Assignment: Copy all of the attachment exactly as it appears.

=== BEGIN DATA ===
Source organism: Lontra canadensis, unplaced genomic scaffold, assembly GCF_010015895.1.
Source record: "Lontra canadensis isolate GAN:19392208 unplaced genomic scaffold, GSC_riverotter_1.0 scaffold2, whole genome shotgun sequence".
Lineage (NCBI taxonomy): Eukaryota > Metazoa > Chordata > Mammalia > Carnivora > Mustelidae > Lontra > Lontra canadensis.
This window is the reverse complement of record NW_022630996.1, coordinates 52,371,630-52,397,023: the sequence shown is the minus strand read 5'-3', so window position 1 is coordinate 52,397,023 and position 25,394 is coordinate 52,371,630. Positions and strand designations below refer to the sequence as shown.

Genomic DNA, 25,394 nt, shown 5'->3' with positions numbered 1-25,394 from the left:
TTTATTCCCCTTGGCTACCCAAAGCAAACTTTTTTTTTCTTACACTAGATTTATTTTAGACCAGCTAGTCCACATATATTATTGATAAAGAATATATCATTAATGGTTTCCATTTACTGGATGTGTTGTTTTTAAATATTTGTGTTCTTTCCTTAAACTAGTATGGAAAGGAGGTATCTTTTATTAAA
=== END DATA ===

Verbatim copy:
Source organism: Lontra canadensis, unplaced genomic scaffold, assembly GCF_010015895.1.
Source record: "Lontra canadensis isolate GAN:19392208 unplaced genomic scaffold, GSC_riverotter_1.0 scaffold2, whole genome shotgun sequence".
Lineage (NCBI taxonomy): Eukaryota > Metazoa > Chordata > Mammalia > Carnivora > Mustelidae > Lontra > Lontra canadensis.
This window is the reverse complement of record NW_022630996.1, coordinates 52,371,630-52,397,023: the sequence shown is the minus strand read 5'-3', so window position 1 is coordinate 52,397,023 and position 25,394 is coordinate 52,371,630. Positions and strand designations below refer to the sequence as shown.

Genomic DNA, 25,394 nt, shown 5'->3' with positions numbered 1-25,394 from the left:
TTTATTCCCCTTGGCTACCCAAAGCAAACTTTTTTTTTCTTACACTAGATTTATTTTAGACCAGCTAGTCCACATATATTATTGATAAAGAATATATCATTAATGGTTTCCATTTACTGGATGTGTTGTTTTTAAATATTTGTGTTCTTTCCTTAAACTAGTATGGAAAGGAGGTATCTTTTATTAAA